The Mount Sinai Medical Center, the New York City-based 1,171 bed tertiary- and quaternary-care teaching facility, has announced it's creating a new data management and analysis platform that will be able to communicate with the organization’s electronic health record. The platform, Mount Sinai says, will be able to give doctors real-time therapeutic and diagnostic guidance based on the patient’s genetic profile.
Mount Sinai says it will pilot-test the platform through a research program called CLIPMERGE, which stands for CLinical Implementation of Personalized Medicine through Electronic health Records and Genomics. It will invite 1,500 Mount Sinai patients to participate in this program. Once they agree to take part, their DNA, derived from saliva, will be analyzed for genetic variations that may affect how a drug works in that individual.
The data will be stored on the platform until they have been prescribed a medication by their physician for whom CLIPMERGE has genomically-relevant information. An example of this information would be side-effects based on genetic variation. If this is the case, Mount Sinai says CLIPMERGE will be able to send a message, in real time, to the physician to let them know. The clinical decision support tool, Mount Sinai says, will include a text alert on the EHR, which will explain why they’re being alerted, some alternative medications, and a link to reference material.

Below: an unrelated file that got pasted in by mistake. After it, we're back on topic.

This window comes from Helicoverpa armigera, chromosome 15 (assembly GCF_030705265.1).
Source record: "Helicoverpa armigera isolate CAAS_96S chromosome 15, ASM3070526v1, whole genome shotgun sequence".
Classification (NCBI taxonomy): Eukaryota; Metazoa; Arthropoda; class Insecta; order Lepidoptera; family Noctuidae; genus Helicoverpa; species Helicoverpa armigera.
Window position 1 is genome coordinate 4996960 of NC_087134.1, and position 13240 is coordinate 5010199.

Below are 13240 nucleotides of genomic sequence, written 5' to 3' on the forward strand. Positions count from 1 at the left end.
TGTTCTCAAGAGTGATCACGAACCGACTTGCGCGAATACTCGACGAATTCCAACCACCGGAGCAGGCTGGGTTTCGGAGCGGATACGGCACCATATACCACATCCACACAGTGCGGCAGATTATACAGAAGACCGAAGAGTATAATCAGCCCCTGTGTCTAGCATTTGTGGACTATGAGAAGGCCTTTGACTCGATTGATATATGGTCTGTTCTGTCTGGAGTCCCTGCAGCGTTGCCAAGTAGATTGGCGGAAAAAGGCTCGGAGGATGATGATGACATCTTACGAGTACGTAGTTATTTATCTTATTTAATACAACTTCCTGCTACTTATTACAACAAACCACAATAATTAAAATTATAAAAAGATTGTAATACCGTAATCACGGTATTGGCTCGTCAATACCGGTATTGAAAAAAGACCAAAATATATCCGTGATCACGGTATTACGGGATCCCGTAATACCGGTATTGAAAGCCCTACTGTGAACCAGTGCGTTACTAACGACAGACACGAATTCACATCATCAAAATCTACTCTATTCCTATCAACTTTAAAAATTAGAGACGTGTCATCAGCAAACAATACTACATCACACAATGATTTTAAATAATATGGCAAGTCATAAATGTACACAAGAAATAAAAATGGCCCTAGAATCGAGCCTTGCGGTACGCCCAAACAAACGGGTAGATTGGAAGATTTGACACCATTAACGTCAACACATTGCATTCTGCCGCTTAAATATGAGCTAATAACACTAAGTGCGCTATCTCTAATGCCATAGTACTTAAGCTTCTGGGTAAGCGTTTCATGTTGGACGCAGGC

"Our knowledge of pharmacogenomics, or genome-drug interactions, and how genetics can influence why some patients react better to some drugs than others, is growing rapidly and will likely transform how drugs are prescribed in the future," stated lead author and the principal investigator of CLIPMERGE Omri Gottesman, M.D., a physician- scientist at The Charles Bronfman Institute for Personalized Medicine at the Icahn School of Medicine at Mount Sinai. "What has been lacking to date is technology that can enable us to effectively implement pharmacogenomic information at the point of care and sufficient knowledge about how this information should be communicated to doctors.”